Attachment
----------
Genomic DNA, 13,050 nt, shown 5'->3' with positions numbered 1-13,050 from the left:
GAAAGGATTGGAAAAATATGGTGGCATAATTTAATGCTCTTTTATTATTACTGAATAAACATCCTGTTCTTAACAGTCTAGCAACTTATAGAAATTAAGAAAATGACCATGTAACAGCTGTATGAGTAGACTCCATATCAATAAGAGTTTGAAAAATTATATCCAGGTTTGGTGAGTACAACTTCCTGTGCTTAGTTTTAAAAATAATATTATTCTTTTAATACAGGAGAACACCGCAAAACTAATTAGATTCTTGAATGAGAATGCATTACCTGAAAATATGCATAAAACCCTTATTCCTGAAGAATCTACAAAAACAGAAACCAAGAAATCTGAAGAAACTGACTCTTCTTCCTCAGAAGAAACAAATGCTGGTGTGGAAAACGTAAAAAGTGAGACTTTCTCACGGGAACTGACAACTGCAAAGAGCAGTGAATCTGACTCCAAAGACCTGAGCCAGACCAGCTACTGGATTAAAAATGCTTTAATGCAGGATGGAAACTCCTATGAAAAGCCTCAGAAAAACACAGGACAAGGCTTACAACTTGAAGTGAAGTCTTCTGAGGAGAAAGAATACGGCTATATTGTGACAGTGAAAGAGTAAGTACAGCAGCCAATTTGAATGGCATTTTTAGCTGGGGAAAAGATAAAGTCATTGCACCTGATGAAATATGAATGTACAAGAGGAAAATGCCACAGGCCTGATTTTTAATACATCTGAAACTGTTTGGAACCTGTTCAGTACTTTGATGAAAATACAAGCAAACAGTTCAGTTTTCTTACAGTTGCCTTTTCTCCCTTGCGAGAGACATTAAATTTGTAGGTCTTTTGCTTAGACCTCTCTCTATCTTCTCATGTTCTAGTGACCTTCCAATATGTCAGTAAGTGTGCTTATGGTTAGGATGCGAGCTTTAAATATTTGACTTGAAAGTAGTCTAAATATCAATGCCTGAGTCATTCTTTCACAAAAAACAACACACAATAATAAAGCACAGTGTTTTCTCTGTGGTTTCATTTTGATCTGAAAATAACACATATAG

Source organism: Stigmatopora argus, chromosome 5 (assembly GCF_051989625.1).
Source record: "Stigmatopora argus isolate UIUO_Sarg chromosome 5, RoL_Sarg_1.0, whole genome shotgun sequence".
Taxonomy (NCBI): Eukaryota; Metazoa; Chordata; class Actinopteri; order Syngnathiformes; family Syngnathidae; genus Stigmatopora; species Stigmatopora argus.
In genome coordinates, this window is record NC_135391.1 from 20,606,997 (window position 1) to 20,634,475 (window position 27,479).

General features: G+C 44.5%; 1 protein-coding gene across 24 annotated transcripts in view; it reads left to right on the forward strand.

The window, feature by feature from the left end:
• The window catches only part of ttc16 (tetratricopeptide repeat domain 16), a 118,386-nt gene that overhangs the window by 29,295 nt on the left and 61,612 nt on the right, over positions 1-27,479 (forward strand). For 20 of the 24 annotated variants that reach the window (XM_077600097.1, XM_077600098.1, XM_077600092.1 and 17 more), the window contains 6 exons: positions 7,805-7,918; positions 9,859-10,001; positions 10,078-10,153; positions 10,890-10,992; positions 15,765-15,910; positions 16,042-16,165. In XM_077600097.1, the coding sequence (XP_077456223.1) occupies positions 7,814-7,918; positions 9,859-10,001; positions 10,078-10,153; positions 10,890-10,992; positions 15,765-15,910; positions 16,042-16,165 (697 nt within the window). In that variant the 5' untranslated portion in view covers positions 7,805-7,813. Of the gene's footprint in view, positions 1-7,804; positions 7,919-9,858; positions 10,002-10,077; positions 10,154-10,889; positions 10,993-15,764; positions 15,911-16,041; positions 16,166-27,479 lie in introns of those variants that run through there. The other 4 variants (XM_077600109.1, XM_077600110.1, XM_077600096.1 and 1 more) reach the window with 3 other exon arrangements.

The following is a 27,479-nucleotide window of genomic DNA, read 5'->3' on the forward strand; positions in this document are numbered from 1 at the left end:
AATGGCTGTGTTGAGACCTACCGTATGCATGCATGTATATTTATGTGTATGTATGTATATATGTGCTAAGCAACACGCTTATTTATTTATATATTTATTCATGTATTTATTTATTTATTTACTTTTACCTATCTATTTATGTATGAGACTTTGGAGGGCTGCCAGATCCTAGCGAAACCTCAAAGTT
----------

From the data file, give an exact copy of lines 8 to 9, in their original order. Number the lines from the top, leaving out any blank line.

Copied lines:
The window, feature by feature from the left end:
• The window catches only part of ttc16 (tetratricopeptide repeat domain 16), a 118,386-nt gene that overhangs the window by 29,295 nt on the left and 61,612 nt on the right, over positions 1-27,479 (forward strand). For 20 of the 24 annotated variants that reach the window (XM_077600097.1, XM_077600098.1, XM_077600092.1 and 17 more), the window contains 6 exons: positions 7,805-7,918; positions 9,859-10,001; positions 10,078-10,153; positions 10,890-10,992; positions 15,765-15,910; positions 16,042-16,165. In XM_077600097.1, the coding sequence (XP_077456223.1) occupies positions 7,814-7,918; positions 9,859-10,001; positions 10,078-10,153; positions 10,890-10,992; positions 15,765-15,910; positions 16,042-16,165 (697 nt within the window). In that variant the 5' untranslated portion in view covers positions 7,805-7,813. Of the gene's footprint in view, positions 1-7,804; positions 7,919-9,858; positions 10,002-10,077; positions 10,154-10,889; positions 10,993-15,764; positions 15,911-16,041; positions 16,166-27,479 lie in introns of those variants that run through there. The other 4 variants (XM_077600109.1, XM_077600110.1, XM_077600096.1 and 1 more) reach the window with 3 other exon arrangements.